Following on from the argument that anarchy does or does not generate certain behaviours from states, it is possible to draw the distinction between anarchy as a factor of international relations and anarchy as the defining feature of international relations. The realist interpretation, as offered by Waltz, would have us believe that international anarchy dictates how states must behave in the state system rather than how they might behave thus making anarchy the defining feature of international relations (Weber: 2009). In this sense Waltz’s argument that war occurs because there is no authority to prevent them appears to suggest that, because of this absence of a international governing body, states should actively pursue conflict in order to ensure their own survival (Grieco: 1988). Constructivists would counter this view by arguing that neo-realists are viewing states as more or less identical thus limiting their ability to observe social change (Hopf: 1998); by failing to observe the differences in identity and interests between individual states, realists are unable to see the possibilities for cooperation in an anarchical system. In this sense constructivists, with their perception of multiple meanings, can see the opportunity for cooperation where realists only consider the possibility of conflict. Realists justify the continued threat of violence in the international system by adding the element of fear to their approach of anarchy. In Theory of International Politics, Waltz appears to suggest anarchy is location of fear (Weber: 2009: 32).  States are seen to be in constant fear of the intentions of other states within the anarchical structure. This means that the security dilemma is not a feature of international politics but a feature of international anarchy suggesting that security concerns are only overcome by the change in structure of the system away from anarchy (ibid.).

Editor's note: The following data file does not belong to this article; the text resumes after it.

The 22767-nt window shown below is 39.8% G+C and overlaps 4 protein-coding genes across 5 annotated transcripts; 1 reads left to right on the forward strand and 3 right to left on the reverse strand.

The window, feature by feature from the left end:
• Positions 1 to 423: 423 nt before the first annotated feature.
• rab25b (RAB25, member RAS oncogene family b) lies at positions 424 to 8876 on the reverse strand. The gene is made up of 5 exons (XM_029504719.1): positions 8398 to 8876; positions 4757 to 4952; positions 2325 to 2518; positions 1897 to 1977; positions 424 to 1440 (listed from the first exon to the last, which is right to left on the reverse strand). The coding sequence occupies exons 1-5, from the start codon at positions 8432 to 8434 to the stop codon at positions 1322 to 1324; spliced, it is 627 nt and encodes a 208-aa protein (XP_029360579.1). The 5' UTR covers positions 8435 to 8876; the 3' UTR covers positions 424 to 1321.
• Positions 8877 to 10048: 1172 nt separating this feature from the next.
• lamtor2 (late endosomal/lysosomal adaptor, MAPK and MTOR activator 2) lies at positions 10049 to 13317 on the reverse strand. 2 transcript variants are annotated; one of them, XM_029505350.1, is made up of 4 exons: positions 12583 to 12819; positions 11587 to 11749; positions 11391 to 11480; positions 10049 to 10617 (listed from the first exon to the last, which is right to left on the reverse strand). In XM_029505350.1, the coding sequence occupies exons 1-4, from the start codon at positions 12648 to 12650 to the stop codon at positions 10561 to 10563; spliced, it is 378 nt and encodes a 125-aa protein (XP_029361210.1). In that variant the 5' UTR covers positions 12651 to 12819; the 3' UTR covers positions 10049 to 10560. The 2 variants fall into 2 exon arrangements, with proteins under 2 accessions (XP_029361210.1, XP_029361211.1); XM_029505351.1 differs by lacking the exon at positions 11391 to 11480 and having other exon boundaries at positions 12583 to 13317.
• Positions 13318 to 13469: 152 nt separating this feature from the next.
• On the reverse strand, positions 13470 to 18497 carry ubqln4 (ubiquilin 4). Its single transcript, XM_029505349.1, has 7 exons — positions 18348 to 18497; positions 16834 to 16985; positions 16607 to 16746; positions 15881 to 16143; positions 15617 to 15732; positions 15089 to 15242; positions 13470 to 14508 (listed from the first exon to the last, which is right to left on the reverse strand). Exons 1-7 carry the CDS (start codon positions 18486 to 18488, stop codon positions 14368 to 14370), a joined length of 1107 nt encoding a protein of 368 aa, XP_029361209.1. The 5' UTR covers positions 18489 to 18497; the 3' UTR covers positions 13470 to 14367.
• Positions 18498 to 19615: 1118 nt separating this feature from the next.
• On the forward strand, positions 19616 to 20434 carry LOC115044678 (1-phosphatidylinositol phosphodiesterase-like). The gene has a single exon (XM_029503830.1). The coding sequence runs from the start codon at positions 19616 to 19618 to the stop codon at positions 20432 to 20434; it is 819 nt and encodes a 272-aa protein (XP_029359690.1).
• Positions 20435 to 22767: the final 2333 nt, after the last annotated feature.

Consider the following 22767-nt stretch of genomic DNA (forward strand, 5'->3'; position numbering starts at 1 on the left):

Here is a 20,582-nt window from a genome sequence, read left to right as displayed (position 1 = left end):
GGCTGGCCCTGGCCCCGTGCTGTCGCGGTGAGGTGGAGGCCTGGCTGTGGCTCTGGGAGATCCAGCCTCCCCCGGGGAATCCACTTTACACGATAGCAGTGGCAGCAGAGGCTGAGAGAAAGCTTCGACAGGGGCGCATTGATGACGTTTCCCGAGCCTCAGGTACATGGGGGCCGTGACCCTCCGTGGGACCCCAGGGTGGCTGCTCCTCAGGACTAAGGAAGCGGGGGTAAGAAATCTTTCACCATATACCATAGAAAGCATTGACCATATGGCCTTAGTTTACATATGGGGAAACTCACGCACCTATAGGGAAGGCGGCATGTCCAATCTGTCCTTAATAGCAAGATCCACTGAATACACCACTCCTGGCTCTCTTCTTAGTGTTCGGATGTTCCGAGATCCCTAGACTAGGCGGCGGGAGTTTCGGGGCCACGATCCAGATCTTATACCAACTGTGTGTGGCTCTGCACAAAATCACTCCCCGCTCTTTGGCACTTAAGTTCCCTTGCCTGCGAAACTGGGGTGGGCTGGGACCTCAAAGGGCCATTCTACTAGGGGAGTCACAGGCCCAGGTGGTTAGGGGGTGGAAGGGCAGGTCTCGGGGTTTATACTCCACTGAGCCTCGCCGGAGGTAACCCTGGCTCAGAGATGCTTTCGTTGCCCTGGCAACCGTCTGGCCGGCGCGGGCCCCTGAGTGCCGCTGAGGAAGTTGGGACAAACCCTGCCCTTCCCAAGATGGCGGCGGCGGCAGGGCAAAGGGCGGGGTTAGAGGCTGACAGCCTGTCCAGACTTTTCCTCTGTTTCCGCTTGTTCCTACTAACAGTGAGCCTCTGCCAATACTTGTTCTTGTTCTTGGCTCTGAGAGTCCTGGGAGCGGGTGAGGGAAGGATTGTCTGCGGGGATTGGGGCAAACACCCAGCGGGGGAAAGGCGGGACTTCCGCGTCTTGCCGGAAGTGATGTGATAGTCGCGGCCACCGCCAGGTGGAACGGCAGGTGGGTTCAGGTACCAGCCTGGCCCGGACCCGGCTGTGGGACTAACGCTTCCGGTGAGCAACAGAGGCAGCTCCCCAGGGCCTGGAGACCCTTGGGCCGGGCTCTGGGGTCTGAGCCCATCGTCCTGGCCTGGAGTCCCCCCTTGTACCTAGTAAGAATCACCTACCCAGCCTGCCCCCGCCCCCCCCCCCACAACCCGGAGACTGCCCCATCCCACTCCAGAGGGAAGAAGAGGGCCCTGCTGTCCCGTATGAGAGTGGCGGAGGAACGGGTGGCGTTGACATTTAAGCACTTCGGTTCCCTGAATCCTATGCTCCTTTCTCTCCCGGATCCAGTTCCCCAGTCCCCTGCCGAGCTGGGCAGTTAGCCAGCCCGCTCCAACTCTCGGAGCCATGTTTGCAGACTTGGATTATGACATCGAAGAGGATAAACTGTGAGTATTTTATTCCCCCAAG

Thus, realism dictates that in anarchical system states have no choice but to put their own interests ahead of the interests of other states and that fear will never be reduced to an inconsequential level (Mearsheimer: 2007); this will result in continued fear where so long as anarchy exists so too will conflict. The constructivist critique of this argument is that, due to inter-subjective understandings, fear can be overcome through interaction with other states (Copeland: 2000). This line of critique emphasizes the role of identity as it is argued that the production and reproduction of identities can play a role in modifying the structures of the international system as these structures “exist only through the reciprocal interaction of actors” (Copeland: 2000: 190). In this sense fear is not located in anarchy but produced by relations between actors operating within the structure of anarchy. Constructivists would thus argue that diplomatic relations between states helps to reduce states’ fears and foster cooperation; this argument can be linked to the earlier example of EU states where the creation of diplomatic (and economic) ties helped reduce the fear that Germany would rebuild its military capabilities and allowed cooperation among European states to take place despite the anarchical nature of international politics.